Photo of the Week – August 24, 2012

Ornate box turtles are a common sight in the Nebraska sandhills, where they have a wide-ranging diet that includes invertebrates, fruits, leaves, and carrion.  Box turtles are named for the “hinge” in the bottom portion of their shell (the plastron), which allows them to pull their head and legs inside and close the shell tightly for protection.  They can live up to 30 years in the wild if they can avoid being hit by cars or collected as pets.

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The red eyes of this ornate box turtle show that it is a male (females have brown eyes). This one was in the Nebraska sandhills in the north central part of the state.

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For more information on ornate box turtles, you can click here to read a Forest Service report on the species.

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About Chris Helzer

Chris Helzer is an ecologist and Eastern Nebraska Program Director for The Nature Conservancy. He supervises the management and restoration of approximately 4,000 acres of land in central and eastern Nebraska - primarily along the central Platte River. Chris is also the author of "The Ecology and Management of Prairies in the Central United States", published by the University of Iowa Press.
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3 Responses to Photo of the Week – August 24, 2012

  1. Frank says:

    Great photo of a cool critter.

  2. James McGee says:

    When I was young I picked up a box turtle in the middle of the highway on a family vacation with my parents. We saw many more that had been killed. I had that box turtle for many years. Even after moving to a new state, I always wanted to take the little fellow back to where I picked him up and release him again. Since I was too young to drive that was not a possibility. I finally ended up releasing him in a poor excuse for a prairie reconstruction at Brewer’s Park in Webster City, IA. This park was just down the street from my home at that time.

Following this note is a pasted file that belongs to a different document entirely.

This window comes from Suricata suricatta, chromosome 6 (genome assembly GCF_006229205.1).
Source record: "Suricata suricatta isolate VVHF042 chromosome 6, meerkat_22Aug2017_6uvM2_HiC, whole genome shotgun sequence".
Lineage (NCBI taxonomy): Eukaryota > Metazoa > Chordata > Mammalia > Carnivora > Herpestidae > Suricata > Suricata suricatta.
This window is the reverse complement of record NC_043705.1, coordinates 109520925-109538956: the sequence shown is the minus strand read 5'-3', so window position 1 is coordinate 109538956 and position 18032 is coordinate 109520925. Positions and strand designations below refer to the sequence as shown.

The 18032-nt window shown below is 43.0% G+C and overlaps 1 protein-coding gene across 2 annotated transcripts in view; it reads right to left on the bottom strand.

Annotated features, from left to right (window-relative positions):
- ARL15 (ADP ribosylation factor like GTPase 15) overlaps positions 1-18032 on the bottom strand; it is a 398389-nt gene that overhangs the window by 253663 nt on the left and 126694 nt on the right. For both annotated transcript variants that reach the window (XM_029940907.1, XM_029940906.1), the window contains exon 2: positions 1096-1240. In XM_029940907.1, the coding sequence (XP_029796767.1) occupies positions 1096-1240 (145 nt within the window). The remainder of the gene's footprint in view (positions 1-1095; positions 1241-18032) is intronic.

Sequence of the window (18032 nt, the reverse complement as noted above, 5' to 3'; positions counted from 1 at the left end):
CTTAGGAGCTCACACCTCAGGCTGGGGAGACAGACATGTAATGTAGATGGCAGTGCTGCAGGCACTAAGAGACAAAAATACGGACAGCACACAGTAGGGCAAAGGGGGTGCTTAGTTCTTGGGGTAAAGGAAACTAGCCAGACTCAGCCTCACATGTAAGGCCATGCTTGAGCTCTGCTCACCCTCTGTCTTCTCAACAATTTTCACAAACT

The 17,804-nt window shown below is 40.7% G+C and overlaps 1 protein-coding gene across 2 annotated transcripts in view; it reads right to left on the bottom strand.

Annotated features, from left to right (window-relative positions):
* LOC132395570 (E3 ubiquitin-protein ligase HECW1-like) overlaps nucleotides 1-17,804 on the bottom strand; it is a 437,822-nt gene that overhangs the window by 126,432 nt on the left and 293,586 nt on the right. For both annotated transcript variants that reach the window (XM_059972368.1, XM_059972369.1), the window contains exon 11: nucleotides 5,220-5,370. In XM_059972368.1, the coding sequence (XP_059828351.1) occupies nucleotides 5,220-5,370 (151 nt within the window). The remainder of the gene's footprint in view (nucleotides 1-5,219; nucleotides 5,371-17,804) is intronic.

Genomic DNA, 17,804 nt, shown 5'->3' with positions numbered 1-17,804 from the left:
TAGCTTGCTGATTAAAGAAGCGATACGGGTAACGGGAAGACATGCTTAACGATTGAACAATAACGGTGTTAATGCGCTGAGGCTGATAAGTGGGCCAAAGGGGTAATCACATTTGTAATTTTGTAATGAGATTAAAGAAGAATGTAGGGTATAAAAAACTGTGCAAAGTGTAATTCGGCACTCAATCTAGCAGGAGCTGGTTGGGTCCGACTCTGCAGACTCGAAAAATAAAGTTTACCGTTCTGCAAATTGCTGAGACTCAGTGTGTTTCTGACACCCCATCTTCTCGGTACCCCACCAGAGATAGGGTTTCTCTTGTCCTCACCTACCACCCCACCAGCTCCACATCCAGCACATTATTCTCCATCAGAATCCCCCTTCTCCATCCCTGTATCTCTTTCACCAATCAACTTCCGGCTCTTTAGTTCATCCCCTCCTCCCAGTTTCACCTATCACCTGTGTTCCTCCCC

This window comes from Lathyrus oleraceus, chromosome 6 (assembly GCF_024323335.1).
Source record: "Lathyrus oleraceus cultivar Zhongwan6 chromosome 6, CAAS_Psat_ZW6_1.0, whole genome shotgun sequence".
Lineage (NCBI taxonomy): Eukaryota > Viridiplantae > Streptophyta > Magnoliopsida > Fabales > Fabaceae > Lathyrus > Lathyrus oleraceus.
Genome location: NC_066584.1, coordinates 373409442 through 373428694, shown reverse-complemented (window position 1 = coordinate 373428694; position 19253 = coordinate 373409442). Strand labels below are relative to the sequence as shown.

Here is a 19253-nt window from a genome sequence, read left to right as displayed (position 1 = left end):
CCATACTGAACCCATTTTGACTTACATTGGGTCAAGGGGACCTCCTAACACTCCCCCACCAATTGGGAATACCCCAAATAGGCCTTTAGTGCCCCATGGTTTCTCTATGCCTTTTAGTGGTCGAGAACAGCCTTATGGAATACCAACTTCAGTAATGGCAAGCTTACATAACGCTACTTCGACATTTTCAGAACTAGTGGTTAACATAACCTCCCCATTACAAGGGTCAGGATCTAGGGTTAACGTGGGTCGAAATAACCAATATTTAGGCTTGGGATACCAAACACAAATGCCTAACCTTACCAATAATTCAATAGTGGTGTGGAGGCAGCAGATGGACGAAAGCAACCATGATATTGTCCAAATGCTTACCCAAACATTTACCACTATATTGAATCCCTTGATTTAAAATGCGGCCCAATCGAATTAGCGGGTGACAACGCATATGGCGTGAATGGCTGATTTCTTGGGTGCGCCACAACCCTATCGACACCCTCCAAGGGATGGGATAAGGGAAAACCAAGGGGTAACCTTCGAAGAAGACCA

During my teenage years I had developed an interest in falconry. The Iowa Falconers Association was touring the new Neal Smith National Wildlife Refuge. I went to see the new Wildlife Refuge and real falconers. At that time the visitor center had just been build and all their prairie reconstructions were old crop fields full of weeds.

    During the tour our guide asked us all where we lived. When I told him Webster City the guide said that was where we received our ornate box turtle. He then elaborated, telling me an ornate box turtle had been found in Webster City and was brought to the National Wildlife Preserve and released. I said to the guide, “You found my turtle.” He was very puzzled until I told him I had released it in Webster City.

    The tour guide then asked me if it had come from Iowa. I informed him it was from the Nebraska Sand Hills. He was devastated. I did not understand the importance of local ecotype at that time. I did not even think ornate box turtles lived in Iowa. I later found out that they are native to Iowa, but only to very restricted sand deposits mainly along rivers. This is not the soil type found in and around Neal Smith National Wildlife Refuge.

    I later learned an article had been published in the Iowa Conservationist Magazine titled something along the lines of “Ornate Box Turtles, Are They Returning?” I guess my little turtle had come a long way from a Nebraska Highway to being somewhat of a celebrity.

    My wife and I drove through the Sandhills on a baby vacation right before my son was born. We saw a few box turtles on the side of the road. This time when I stopped to take a look, I only came home with pictures. :)

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